The gender of Christ and the subject of PRO

On August 26, 2016, there will be a double Friday seminar with two short presentations related to priming, one in Experimental Aesthetics, the other in Experimental Syntax.
Room: HF: 301. Time: 14:00-16:00.

Presentation 1: Priming the gender of Christ
by Per Folgerø & Christer Johansson (University of Bergen)
We show that briefly presenting a word (male / female) before a letterbox-shaped image of eyes of a portrait affects the recognition of gender of the face. Our participants were reliably able to tell the the gender of the images in less than a second. A congruent word speeded up decisions. Renaissance images of the Holy Face, were also significantly more often recognized as a female image when primed by the word “female”. Implications for Experimental Aesthetics will be discussed.

Presentation 2: The subject of PRO
By Tori Larsen & Christer Johansson (University of Bergen)
An experimental study of big PRO is presented. PRO is a mysterious hypothetical empty category in modern grammatical theory, which has some promise to unify phrase structure such that all clauses, including infinite clauses, have a formal element for the subject.  According to the PRO theorem, PRO must be ungoverned, which contrasts with PRO carrying case in some languages. Our study focus on reactivation at PRO-positions, as measured by reaction time differences. Our observations indicate an effect, in Norwegian, when PRO reactivates the subject of the matrix sentence. The closer object position does not reliably show reactivation at its related PRO-position. Is this specific for Norwegian?

Edits in Russian Wikipedia

Alexandr Kotlyarov (University of Bergen) will present his master’s thesis project:

Task-driven Web Mining for NLP: Constructing a Special-Purpose Corpus of Stylistic Edits in Russian from the Wikipedia Revision History.

Thursday June 23 at 14:15 in HF:435.

Google shares its parser

Google has announced that it is sharing Syntaxnet, a parsing framework, and hopes that it will be useful to developers and researchers. This release also includes Parsey McParseface, its parser for English.

How productive is Machine Translation? (Friday seminar)

carla_sqCarla Parra Escartín (Hermes, Spain): Machine Translation Evaluation and Productivity Thresholds for Machine Translation Post-Editing Tasks

Time and place: April 22, 2016 at 14:15 in HF:435

Abstract: Machine Translation has become a reality in the translation industry. Over the past few years, translators have experienced the introduction of Machine Translation Post-Editing tasks in their workflows, However, the question of whether MT output has a positive impact in productivity is still open. In an experiment, the productivity of ten professional translators was measured when translating from scratch, post-editing Translation Memory fuzzy matches and post-editing Machine Translation output. The results and the productivity thresholds will be discussed.

Short bio: Carla Parra Escartín obtained her PhD in Computational Linguistics at the University of Bergen and is currently a post-doctoral researcher at Hermes Traducciones y Servicios Lingüísticos, a Spanish translation company. She works as Experienced Researcher within the EXPERT ITN. To see her work within the EXPERT project, visit:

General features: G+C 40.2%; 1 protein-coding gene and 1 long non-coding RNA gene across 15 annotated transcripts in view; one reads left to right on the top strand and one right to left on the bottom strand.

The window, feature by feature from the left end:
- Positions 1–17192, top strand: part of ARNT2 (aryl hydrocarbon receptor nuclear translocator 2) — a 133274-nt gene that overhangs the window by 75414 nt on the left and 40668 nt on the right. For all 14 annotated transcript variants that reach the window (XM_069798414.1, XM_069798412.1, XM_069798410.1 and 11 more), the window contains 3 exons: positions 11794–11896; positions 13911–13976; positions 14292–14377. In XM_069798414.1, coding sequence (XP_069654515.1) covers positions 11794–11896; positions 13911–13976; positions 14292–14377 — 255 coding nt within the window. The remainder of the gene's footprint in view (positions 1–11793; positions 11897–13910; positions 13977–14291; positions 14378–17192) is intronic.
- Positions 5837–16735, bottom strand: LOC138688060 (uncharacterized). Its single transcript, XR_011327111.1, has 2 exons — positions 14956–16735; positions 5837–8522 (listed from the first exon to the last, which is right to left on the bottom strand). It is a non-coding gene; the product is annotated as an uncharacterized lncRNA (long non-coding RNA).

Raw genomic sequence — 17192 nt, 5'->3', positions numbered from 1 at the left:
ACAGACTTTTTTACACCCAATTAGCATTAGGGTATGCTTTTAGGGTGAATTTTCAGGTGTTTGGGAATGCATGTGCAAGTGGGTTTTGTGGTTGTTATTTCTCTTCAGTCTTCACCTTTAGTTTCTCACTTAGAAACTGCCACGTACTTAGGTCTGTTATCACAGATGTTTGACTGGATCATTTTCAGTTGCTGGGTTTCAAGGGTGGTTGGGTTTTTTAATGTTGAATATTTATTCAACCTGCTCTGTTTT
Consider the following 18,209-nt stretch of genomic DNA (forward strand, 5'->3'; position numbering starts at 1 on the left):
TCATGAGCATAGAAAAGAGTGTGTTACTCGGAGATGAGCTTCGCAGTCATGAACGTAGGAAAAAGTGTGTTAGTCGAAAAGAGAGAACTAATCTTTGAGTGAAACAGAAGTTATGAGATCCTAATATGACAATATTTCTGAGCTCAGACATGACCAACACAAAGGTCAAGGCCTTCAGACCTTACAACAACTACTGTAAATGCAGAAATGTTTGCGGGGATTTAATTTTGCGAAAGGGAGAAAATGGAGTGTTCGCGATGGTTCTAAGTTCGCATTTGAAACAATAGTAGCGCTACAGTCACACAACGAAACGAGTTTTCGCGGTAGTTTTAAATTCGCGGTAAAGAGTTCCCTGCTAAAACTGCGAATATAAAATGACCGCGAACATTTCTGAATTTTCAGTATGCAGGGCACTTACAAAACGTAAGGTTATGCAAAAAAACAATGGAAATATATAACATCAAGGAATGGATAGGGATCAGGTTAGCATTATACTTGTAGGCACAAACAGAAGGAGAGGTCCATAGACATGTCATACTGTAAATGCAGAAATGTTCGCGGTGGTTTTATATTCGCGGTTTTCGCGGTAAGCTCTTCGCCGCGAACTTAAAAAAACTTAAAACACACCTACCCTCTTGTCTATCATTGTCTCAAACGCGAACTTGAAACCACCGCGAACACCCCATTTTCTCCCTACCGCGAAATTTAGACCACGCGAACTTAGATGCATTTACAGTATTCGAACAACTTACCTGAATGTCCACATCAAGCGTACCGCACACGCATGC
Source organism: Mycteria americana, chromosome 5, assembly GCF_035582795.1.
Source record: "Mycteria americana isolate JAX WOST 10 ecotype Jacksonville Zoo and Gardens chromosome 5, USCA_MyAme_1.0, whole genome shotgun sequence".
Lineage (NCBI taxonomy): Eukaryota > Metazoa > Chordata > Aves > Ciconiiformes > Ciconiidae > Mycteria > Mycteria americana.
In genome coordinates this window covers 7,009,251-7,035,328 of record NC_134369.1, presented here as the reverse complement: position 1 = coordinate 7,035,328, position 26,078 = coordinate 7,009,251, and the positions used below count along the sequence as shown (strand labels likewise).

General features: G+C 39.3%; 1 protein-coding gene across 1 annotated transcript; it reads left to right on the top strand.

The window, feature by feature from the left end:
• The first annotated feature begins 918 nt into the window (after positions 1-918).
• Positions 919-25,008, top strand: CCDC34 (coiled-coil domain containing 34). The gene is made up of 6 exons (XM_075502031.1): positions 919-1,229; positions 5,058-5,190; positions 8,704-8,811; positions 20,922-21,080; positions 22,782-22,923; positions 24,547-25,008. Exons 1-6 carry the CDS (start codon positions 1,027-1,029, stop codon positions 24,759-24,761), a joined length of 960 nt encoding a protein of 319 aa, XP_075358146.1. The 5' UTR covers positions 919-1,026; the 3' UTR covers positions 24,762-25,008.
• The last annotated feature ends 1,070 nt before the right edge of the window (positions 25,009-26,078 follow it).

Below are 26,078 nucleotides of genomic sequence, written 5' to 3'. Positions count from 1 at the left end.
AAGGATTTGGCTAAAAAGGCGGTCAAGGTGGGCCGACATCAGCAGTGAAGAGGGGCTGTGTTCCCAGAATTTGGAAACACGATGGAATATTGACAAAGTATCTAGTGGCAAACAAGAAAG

Linguistic anomaly and regularity

Lecture by Dr. Carl Vogel, Trinity College Dublin

Monday, Jan. 11, 2016 at 13:15, HF:400


Linguistic systems are interesting to study in part because of their regularity: people often find beauty in regularity. However, linguistic anomaly is also worthy of attention. Firstly, as diversions from the norm, anomalies are inherently curiosities. Secondly, some anomalies are adopted as new norms (whether originating as apt novel metaphor, insightful generalization, or some other type of creative formulation — even if not intended as such by the speaker, but recognized as such by others). Thirdly, anomalies that are not taken up by others bring regularities into relief, supporting deeper insight into the regularities.

Focus on distinctive linguistic events has a wide range of applications. For example, sometimes distinctive linguistic events are reports of changes in experience that should be attended to: this is the case when monitoring self-rated health reports of individuals with chronic illness. However, sometimes such distinctive linguistic events are not reports, but symptoms of cognitive decline. This contrast points to a fundamental problem requiring complementary approaches to achieve solution: the discrimination of change in language of an individual (ideolect) from change in language in general (dialect), on one hand, and from change in the underlying described reality, on the other hand. Pursuit of solutions to this problem leads to a range of empirical and analytical explorations: models of language evolution, models of dialogue interaction, narrative analysis informing predictive models of personal health, identification of emergent leaders in social media fora, compuational stylistics applied within the digital humanities, and more.

Progress so far and future directions within this research programme are outlined.

Teenage girls and language change

New research suggests that teenage girls are an influential group that drives language change.  If that is true, sociolinguists may need to pay more attention to language processes in this group.

Is Norwegian weird?

Idibon has an article that attempts to identify linguistic outliers based on their characteristics as documented in the World Atlas of Language Structures. According to this article, Norwegian is not really a middle-of-the-road language.